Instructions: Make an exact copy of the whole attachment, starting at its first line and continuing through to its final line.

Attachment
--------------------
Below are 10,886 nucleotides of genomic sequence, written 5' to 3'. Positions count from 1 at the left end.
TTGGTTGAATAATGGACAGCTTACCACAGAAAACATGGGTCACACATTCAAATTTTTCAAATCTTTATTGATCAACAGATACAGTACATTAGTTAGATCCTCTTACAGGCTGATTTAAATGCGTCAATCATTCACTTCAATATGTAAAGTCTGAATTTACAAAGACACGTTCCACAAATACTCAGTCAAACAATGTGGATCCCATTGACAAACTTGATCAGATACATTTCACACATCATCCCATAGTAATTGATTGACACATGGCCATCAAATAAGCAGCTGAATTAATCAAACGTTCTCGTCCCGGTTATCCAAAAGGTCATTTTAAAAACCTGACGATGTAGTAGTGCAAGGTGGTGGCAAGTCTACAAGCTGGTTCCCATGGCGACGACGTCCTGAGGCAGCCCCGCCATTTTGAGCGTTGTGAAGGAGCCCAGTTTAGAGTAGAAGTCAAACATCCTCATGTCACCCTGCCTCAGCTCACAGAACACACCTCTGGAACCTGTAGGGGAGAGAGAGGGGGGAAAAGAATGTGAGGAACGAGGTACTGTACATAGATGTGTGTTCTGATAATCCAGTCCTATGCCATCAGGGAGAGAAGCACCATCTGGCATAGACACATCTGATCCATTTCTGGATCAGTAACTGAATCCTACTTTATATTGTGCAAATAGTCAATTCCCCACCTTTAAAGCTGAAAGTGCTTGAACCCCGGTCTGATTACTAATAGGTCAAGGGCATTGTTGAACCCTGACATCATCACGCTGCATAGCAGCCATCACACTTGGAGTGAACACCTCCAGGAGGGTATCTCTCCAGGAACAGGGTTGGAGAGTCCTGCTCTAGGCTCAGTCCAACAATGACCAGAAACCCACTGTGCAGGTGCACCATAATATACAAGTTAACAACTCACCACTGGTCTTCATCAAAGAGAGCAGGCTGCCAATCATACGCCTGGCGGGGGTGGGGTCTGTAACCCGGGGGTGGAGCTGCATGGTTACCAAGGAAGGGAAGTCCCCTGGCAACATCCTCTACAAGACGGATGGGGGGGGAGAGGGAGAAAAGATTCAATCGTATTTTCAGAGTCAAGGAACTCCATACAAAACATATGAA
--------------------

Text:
Below are 10,886 nucleotides of genomic sequence, written 5' to 3'. Positions count from 1 at the left end.
TTGGTTGAATAATGGACAGCTTACCACAGAAAACATGGGTCACACATTCAAATTTTTCAAATCTTTATTGATCAACAGATACAGTACATTAGTTAGATCCTCTTACAGGCTGATTTAAATGCGTCAATCATTCACTTCAATATGTAAAGTCTGAATTTACAAAGACACGTTCCACAAATACTCAGTCAAACAATGTGGATCCCATTGACAAACTTGATCAGATACATTTCACACATCATCCCATAGTAATTGATTGACACATGGCCATCAAATAAGCAGCTGAATTAATCAAACGTTCTCGTCCCGGTTATCCAAAAGGTCATTTTAAAAACCTGACGATGTAGTAGTGCAAGGTGGTGGCAAGTCTACAAGCTGGTTCCCATGGCGACGACGTCCTGAGGCAGCCCCGCCATTTTGAGCGTTGTGAAGGAGCCCAGTTTAGAGTAGAAGTCAAACATCCTCATGTCACCCTGCCTCAGCTCACAGAACACACCTCTGGAACCTGTAGGGGAGAGAGAGGGGGGAAAAGAATGTGAGGAACGAGGTACTGTACATAGATGTGTGTTCTGATAATCCAGTCCTATGCCATCAGGGAGAGAAGCACCATCTGGCATAGACACATCTGATCCATTTCTGGATCAGTAACTGAATCCTACTTTATATTGTGCAAATAGTCAATTCCCCACCTTTAAAGCTGAAAGTGCTTGAACCCCGGTCTGATTACTAATAGGTCAAGGGCATTGTTGAACCCTGACATCATCACGCTGCATAGCAGCCATCACACTTGGAGTGAACACCTCCAGGAGGGTATCTCTCCAGGAACAGGGTTGGAGAGTCCTGCTCTAGGCTCAGTCCAACAATGACCAGAAACCCACTGTGCAGGTGCACCATAATATACAAGTTAACAACTCACCACTGGTCTTCATCAAAGAGAGCAGGCTGCCAATCATACGCCTGGCGGGGGTGGGGTCTGTAACCCGGGGGTGGAGCTGCATGGTTACCAAGGAAGGGAAGTCCCCTGGCAACATCCTCTACAAGACGGATGGGGGGGGAGAGGGAGAAAAGATTCAATCGTATTTTCAGAGTCAAGGAACTCCATACAAAACATATGAA